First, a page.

The output from the throttle position circuit 170 is input to a throttle position to fuel voltage signal circuit 172 formed of an analog multiplier. The throttle position signal generated by sensor 46 is converted to a current signal which isinput to the analog multiplier where it is combined with a current signal from a temperature circuit 174, described hereafter. The resultant product is input to circuit 176. Circuit 176 is formed of a current multiplier circuit which multiplies twocurrent signals input to the multiplier circuit and divides the product by a third current signal input to the circuit to form a composite signal which is input to the pulse width signal generating means or circuit 168. The composite signal correspondsto the air/fuel ratio for a particular set of engine operating conditions.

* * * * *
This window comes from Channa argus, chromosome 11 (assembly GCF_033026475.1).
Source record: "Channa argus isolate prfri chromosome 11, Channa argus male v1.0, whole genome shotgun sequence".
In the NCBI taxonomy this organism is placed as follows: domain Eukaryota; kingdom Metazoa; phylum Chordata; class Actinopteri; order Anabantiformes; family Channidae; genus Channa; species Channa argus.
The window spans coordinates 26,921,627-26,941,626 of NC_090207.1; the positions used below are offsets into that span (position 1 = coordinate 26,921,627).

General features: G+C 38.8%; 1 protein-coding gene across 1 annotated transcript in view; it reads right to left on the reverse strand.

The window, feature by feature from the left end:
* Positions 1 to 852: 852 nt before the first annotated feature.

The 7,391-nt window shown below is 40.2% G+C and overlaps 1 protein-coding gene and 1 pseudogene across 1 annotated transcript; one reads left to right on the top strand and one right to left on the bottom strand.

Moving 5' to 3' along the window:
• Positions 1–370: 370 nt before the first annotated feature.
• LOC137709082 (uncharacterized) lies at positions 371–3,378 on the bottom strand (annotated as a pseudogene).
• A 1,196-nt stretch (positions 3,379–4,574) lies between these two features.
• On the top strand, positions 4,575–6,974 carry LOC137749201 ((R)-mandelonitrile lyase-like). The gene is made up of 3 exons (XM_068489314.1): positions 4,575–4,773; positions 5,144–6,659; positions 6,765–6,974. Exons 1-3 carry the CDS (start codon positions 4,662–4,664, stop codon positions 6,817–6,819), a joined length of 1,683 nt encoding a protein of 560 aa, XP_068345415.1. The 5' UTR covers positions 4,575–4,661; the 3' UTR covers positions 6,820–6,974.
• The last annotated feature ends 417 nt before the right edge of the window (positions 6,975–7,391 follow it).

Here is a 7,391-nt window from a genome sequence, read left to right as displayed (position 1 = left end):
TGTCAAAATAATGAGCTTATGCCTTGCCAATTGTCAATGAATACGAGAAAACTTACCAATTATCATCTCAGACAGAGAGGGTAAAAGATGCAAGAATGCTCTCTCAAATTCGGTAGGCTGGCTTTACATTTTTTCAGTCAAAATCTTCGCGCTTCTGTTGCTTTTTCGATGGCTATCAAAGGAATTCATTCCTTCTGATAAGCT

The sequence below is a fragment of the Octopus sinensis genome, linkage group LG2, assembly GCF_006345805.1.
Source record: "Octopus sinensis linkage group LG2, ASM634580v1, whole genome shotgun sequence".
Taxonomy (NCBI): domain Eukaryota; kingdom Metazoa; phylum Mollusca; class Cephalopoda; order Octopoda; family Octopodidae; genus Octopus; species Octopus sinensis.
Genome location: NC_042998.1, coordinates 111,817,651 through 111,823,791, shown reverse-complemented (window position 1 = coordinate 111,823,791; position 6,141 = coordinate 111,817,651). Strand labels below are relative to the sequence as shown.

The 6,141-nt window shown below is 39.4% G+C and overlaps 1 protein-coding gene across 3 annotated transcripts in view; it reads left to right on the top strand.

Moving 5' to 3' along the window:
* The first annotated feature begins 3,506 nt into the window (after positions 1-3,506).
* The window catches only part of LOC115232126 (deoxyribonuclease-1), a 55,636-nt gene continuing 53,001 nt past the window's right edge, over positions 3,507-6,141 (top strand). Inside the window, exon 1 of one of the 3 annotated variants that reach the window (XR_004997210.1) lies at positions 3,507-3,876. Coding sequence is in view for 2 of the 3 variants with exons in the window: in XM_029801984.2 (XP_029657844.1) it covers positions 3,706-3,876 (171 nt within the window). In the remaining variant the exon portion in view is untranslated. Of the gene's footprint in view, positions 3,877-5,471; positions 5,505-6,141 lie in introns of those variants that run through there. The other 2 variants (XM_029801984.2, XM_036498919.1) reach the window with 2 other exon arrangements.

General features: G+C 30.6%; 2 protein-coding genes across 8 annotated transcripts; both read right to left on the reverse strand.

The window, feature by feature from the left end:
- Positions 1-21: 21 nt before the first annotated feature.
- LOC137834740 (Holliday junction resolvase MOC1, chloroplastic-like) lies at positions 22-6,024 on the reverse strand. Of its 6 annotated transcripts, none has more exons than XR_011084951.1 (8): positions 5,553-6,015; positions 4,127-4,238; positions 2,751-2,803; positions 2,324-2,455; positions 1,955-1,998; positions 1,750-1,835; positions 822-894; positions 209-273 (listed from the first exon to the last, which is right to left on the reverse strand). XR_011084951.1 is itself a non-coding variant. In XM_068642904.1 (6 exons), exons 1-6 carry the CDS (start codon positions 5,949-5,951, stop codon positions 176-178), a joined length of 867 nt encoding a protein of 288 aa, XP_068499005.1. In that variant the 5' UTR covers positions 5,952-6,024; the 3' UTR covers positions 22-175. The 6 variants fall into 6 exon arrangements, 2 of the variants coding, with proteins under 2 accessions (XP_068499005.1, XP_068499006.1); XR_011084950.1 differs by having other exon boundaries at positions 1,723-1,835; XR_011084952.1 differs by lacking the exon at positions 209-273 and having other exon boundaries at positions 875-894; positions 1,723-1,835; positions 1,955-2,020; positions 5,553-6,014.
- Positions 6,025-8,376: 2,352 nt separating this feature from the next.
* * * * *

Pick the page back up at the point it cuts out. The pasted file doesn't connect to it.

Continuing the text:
The voltage output of the throttle position to fuel voltage circuit 172 is sampled by a sample and hold circuit in the pulse width signal generating or duration voltage circuit 168 each time a pulse is received from the oscillator 154 prior tobeing input to the fuel injector duration circuit 152A and 152B. This determines the base idle pulse width for the fuel injectors and can be modified by adjusting an idle control means 74. Preferably, the idle control means 74 is an adjustablepotentiometer connected to the circuit 164 to vary the base idle pulse width as described hereafter.